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Art students get closer to nature

ISLAMABAD, Oct 16: Art students on Tuesday got closer to nature inside the National Art Gallery where they learnt an ancient art form using handmade devices.

With over 15 years of experience in the traditional art form, Dr Shahida Mansoor passed on to her students the knowledge of making Japanese colour woodblock printing.

This is a much arduous art technique compared to the European woodblock printing the students had been learning in art schools.

This technique, which emerged out of Japan in the 8th century, is more relevant to the region, she added.

“It involves building your own tools like brushes and your own paper. And unlike the European printing methods, the Japanese colour woodblock printing is more water based without use of chemicals almost the same as the miniature painting where colours are also water based made from natural dyes,” said Dr Mansoor.

Describing it as an ecological form of art, she explained how Japanese colour woodblock printing had inspired painters like Van Gogh and Paul Gauguin and even Rabindranath Tagore and Chughtai in this region.

The students did not just take in printing techniques but also the history of how the art form began in Japan and was done to make impressions of Buddha and write sacred scrolls until the 17th century when landscapes and portraits among various other aspects of life were also depicted in Japanese printing.

The process is lengthy and tiring where young artists have to perform all the tasks themselves and will continue to do so during the five-day Japanese wood block print-making workshop that will continue till Friday.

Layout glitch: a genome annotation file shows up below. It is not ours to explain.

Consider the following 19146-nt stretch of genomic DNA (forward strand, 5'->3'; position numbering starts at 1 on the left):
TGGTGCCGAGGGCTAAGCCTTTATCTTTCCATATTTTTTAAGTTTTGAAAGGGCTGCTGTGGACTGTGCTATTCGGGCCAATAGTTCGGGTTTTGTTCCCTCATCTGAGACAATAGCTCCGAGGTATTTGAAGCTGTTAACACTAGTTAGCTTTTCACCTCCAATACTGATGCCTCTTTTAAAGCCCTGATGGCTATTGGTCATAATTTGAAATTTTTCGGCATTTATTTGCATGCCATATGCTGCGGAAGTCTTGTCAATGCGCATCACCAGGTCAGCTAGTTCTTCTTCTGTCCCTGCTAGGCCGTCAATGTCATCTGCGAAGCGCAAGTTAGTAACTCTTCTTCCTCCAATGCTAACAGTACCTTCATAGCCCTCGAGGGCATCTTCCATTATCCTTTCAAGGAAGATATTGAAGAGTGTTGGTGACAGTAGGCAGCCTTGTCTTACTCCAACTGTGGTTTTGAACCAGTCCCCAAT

“Compared to doing prints mechanically, this style of printing is more rewarding because it allows the artist to apply variations and experiment more,” said an art student from Islamabad.

Dr Mansoor, who teaches as an associate professor at the department of architecture and design, Comsats Institute of Information Technology, spent the last seven years improving her skills in the art form.

After receiving her master’s degree in fine arts from Government Postgraduate Women’s College, Rawalpindi, she was offered Japanese Monbusho Government Scholarship to study in Japan. She did her second master’s in fine arts in Japanese woodblock printmaking followed by a PhD from the Tokyo National University of Fine Arts and Music.

Visual Art Director National Art Gallery Mussarat Nahid Imam said the workshop was part of the ongoing programmes in varied mediums, dimensions and genres of visual arts.

The objective is to encourage art students, artists and art enthusiasts to learn and explore the possibilities a medium could offer.


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